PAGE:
More to cause economy to bleed further
It is indeed unfortunate that the government has decided to allow the installation of more power plants run on liquid fuel — particularly expensive diesel and furnace oil — which have already caused the country’s economy to bleed profusely. As New Age reported on Thursday, the Bangladesh Power Development Board signed a contract on Wednesday with a local private firm to buy electricity from its furnace oil-fired plant to be installed at Narayanganj at a whopping Tk 14.39 a unit. Moreover, according to the deal, the power board will buy electricity from the plant from August 1, 2013 for 15 years. Besides, it has also extended recently the power purchase agreements with a number of rental power producers for varying periods, evidently, in contravention of the pledges by the government key functionaries on more occasions than one to gradually retire the quick, rental plants soon apparently in the face of growing public criticism against such options. That apart, the power board also consented to the recent advice made by the Bangladesh Energy Regulatory Commission to significantly reduce the average power generation cost which has skyrocketed to Tk 6.5 a unit from Tk 2.64 a unit in the 2009–10 financial year with the introduction of fuel oil-fired power plants in particular.
It is needless to point out that it is the consumers at large who have had to bear the brunt of that staggering increase in the cost of power production as the energy commission has increased the bulk and retail power prices by around 70 per cent and 33 per cent in 14 months on the plea to offset the losses the power board incurred. To add to the sufferings of the people at large who have been victims to unabated price spiral since the incumbents assumed office in 2009, another round of power tariff increase is on the cards on the same plea.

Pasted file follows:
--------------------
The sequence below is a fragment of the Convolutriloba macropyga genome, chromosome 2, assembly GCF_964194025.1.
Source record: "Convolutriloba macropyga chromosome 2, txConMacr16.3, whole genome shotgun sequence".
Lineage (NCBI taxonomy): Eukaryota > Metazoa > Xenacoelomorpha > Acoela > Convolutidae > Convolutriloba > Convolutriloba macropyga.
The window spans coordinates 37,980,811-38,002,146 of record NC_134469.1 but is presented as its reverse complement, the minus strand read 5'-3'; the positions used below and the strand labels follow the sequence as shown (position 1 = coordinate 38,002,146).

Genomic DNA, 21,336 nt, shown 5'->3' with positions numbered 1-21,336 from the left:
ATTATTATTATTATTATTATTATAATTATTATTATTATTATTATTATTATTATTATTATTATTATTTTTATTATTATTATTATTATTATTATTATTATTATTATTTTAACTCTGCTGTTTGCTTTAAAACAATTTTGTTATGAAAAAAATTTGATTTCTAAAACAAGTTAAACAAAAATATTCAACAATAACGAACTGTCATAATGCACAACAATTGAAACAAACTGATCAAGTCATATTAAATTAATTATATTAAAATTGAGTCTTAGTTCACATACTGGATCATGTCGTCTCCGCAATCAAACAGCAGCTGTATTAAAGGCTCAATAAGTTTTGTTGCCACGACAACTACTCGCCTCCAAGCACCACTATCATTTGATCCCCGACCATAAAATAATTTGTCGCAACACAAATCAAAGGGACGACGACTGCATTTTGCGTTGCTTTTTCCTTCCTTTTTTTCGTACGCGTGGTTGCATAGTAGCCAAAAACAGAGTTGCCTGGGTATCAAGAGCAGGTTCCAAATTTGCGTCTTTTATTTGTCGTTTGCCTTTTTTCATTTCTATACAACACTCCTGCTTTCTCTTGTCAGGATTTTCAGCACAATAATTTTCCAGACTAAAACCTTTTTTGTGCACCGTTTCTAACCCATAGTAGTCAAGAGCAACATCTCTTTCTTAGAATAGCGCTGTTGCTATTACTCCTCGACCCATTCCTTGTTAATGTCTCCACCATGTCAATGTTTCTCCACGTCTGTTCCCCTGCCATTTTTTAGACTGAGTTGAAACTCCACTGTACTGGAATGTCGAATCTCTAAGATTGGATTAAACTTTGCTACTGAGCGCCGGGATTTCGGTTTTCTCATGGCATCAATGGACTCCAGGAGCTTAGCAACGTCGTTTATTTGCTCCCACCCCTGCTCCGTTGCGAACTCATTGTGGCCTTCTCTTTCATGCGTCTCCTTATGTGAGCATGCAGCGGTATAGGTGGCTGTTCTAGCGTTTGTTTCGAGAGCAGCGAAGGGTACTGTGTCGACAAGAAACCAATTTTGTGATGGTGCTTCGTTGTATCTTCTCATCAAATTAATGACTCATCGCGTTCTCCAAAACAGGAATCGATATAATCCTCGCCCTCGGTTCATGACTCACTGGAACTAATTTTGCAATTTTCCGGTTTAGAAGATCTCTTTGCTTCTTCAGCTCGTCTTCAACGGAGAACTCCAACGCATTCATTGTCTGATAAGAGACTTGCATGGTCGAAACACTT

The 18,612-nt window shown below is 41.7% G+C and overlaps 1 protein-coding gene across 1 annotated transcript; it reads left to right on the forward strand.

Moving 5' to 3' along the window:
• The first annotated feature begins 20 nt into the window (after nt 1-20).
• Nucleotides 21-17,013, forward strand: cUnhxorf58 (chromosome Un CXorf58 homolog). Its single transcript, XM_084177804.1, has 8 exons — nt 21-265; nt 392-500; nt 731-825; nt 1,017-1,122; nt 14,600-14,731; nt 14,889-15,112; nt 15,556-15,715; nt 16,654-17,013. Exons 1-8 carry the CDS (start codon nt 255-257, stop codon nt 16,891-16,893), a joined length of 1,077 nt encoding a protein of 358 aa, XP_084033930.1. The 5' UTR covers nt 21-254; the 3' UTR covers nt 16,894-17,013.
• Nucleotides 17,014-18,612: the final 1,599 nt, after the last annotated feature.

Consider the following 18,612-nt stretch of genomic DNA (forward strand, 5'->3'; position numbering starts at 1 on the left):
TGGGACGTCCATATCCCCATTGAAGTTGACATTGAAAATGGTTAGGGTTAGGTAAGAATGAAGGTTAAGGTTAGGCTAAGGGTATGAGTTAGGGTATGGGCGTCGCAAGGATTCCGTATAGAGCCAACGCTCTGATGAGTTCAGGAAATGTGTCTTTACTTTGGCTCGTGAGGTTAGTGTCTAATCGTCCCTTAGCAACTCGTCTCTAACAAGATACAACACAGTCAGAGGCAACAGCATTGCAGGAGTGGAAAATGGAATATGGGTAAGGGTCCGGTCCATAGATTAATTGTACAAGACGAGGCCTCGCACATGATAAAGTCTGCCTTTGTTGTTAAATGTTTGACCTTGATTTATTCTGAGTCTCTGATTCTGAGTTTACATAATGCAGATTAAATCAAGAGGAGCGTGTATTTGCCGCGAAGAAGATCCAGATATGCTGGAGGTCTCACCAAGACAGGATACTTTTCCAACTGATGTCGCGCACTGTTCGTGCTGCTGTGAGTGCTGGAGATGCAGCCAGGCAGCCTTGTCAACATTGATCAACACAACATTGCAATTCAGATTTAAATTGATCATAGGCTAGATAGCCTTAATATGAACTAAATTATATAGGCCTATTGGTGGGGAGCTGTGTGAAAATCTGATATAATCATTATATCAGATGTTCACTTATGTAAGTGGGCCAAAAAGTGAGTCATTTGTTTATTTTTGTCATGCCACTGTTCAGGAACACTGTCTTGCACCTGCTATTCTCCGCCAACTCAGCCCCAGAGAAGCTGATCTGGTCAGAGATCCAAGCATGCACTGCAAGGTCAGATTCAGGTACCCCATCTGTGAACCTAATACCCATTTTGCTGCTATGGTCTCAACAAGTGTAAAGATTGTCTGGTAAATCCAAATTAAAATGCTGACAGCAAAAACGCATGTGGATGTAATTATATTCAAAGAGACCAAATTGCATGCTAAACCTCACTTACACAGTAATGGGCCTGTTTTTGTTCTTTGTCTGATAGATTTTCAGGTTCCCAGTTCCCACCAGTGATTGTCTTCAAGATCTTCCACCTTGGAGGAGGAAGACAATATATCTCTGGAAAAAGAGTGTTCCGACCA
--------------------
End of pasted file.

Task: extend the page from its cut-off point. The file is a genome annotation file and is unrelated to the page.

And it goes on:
It may not be too much of a stretch to comment that, by allowing yet another fuel oil-run power plant, the government violates its own much-touted master plan that limits power generation by this option to around 17 per cent of the total generation as, at present, already about 30 per cent of the country’s total power comes from the plants fired by diesel and furnace oil. More intriguingly, in an apparent attempt at bypassing this question, the energy adviser to the prime minister, who hardly missed an opportunity to brag about the master plan thus far, has told New Age that ‘everything does not go precisely according to the plan.’
The government needs to realise that its decision to continue with the fuel oil option to generate power will necessarily lend credence to the widespread allegations that it is virtually serving the vested interests by sticking to such an option instead of other cheaper ones, particularly based on gas and coal. It immediately needs to revise the decision.
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